Saved $1 million and living my dream retirement

Secrets Of A Dream Retirement
Secrets Of A Dream Retirement

Roy Nash long dreamed of retiring at the age of 55.

A self-taught investor, he diligently stashed all the savings he could in stocks and mutual funds. So by 2009, when he did turn 55, he says he had more than $800,000 saved -- enough to step away from his nearly three decade long career at a natural gas distributor in St. Louis.

Now Nash is 61 and his smart investment choices have helped him grow his retirement savings to more than $1 million.

This sizable nest egg allows him to live the lifestyle he wants. He takes four trips a year to places like Chile and Jamaica and, during the rest of the time, he's volunteering around town, driving the elderly to doctor's appointments or helping poor families file their income taxes.

How did he do it?

Nash said he learned about the importance of saving from his mother, who raised him in Marianna, Ark.

"My mom told me when I was real small I should learn how to save some money, because my father was a spendthrift," said Nash. "I took it to heart and went beyond saving. I became an investor."

At the age of 22, he moved to St. Louis and eventually went to work as a controller for the largest natural gas distributor there.

Related: Volunteering, living abroad: 6 retirees share their stories

During his free time, he taught himself to invest by reading Money and SmartMoney magazines. That's how he learned to love dividend stocks, high-yield, closed-end funds and mutual funds. He also invests in open-end funds and index funds.

Every year, he socked away between 10% and 15% of his income into his 401(k) plan. Additionally, he also saved another $300 a month in investing accounts with Fidelity.

"I wouldn't consider my savings a sacrifice. I had a good paying job and a budget," Nash said. "I disciplined myself."

And he was mindful about looking after his money and reinvesting gains back into funds and stocks.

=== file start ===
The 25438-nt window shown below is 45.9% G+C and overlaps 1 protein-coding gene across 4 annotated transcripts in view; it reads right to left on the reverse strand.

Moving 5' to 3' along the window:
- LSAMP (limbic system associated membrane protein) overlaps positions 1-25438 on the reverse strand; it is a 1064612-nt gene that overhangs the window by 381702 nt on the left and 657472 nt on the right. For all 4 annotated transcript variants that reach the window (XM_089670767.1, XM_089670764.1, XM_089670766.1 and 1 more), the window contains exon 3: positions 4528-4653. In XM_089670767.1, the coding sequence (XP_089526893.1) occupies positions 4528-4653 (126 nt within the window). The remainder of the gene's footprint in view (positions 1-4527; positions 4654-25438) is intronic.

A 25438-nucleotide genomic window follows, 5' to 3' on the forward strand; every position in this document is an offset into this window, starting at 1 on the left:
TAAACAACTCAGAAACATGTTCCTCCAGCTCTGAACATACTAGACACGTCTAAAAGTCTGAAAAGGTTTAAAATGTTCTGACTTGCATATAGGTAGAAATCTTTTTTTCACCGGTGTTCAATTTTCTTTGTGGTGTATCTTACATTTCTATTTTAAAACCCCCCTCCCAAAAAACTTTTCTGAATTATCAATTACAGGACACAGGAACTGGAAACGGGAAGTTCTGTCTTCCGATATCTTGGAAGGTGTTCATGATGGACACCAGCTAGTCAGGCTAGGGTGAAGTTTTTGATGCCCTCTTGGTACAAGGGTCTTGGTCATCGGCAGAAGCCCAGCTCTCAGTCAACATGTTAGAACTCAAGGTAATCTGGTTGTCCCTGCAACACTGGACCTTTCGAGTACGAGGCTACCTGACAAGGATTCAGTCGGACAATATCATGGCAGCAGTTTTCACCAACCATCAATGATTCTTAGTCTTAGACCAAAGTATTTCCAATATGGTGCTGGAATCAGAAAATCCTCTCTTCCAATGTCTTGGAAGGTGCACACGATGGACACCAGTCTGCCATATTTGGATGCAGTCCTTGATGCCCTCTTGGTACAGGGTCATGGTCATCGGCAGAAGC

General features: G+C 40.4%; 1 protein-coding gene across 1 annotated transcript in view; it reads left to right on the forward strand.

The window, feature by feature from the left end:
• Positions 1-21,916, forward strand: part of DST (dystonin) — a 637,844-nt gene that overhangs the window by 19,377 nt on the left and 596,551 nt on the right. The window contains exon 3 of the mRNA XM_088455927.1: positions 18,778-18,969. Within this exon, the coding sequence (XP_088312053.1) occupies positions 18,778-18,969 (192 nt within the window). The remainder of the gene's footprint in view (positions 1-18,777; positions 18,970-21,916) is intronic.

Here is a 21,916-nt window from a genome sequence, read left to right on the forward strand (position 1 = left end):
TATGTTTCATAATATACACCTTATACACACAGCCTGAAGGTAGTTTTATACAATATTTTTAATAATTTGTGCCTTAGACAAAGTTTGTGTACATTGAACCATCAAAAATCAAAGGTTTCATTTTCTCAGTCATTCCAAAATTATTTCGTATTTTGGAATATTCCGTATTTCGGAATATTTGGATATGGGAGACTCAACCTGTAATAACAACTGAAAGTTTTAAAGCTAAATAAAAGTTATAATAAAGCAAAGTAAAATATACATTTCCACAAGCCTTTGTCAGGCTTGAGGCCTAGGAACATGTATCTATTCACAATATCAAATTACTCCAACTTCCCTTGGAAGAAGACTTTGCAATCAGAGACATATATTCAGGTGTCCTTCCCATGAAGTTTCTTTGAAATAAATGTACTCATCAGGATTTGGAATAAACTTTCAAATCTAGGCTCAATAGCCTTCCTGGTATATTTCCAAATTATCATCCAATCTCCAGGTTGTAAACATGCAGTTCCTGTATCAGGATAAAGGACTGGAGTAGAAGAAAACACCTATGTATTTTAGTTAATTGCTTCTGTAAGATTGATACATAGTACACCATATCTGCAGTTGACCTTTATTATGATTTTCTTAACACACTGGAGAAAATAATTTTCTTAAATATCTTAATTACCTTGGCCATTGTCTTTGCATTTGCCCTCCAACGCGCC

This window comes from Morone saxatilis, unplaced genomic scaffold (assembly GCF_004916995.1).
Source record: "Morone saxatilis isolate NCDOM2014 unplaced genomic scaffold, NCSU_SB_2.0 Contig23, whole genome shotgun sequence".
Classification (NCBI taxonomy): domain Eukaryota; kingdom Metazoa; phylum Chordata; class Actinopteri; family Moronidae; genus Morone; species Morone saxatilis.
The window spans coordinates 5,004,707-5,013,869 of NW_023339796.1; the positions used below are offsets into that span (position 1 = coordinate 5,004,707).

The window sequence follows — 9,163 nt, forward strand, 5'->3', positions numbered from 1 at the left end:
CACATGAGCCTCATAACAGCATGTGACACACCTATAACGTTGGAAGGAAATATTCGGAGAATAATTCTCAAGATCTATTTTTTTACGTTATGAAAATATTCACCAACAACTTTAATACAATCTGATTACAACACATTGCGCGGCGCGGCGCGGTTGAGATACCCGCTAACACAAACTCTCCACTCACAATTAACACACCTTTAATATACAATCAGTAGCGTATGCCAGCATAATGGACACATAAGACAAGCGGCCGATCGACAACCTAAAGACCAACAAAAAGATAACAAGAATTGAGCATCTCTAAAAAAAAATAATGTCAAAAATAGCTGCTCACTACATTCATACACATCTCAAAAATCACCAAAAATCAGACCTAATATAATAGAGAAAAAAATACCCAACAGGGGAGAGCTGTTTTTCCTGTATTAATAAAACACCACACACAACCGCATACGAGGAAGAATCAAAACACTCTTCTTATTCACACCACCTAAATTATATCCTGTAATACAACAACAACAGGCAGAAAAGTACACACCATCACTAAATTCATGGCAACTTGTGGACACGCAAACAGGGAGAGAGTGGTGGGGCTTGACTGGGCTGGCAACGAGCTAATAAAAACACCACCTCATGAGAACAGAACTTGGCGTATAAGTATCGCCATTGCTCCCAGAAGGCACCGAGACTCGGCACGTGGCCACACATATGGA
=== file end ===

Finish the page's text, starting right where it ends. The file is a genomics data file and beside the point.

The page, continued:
"I always reinvested my capital gains," Nash said.

In the beginning, he worked with a brokerage to invest his money. But now he manages his own portfolio.

Nash said he's in an informal retirement club, mostly other retired friends from the office, who he loves teasing about their money managers.

roy nash
Roy Nash on vacation with his family.

"They're paying these guys 1.2% to 2% in fees!" Nash said.

Nash said he collects a healthy sum each year in dividend payouts from his investments in high-yield closed-end mutual funds and preferred stocks.

But still he keeps things simple, living on around $50,000 a year.

Too young for Medicare, Nash gets health insurance through Obamacare, "which has been fantastic," he said.

His retirement income is also enough to satisfy his lust for travel. He takes several trips each year. Often it's just visiting family and friends in Arkansas. But this year, he went to Mardi Gras in New Orleans. He's going to Jamaica in the spring and Santiago, Chile later in the year.

Related: Sailing around the world in retirement: How we did it

Most days, Nash fills his time by offering his services to the community. During the tax season, he helps the poor prepare their tax forms. And he volunteers for the county, driving housebound elderly residents on much-needed medical errands to doctor's appointments and the pharmacy.

He also plays golf and likes to go fishing, hunting and boating. And he works out at least five days a week, either on a treadmill or a bicycle for between 20 and 30 minutes a day.

"The most important thing I do, is live an active lifestyle," Nash said. "That keeps my doctor bills down."

He has two kids and six grandchildren, ages 3 to 15. Lately, he's become his family's go-to, back-up childcare for sick grandkids.

"If the kids are sick, I go and pick them up, so it doesn't disrupt their parents' work," he said.

And he takes pride in telling his story throughout the community, to help young people learn the importance of saving regularly and early.

"If your income is equal to your expenses, you're not going to save anything," Nash said. "I think anyone making $40,000 a year should be able to save money in St. Louis."

Are you living your dream retirement? On track to get there? Tell us what dream retirement means to you and what you did to get there and you could be featured in an upcoming CNNMoney story.

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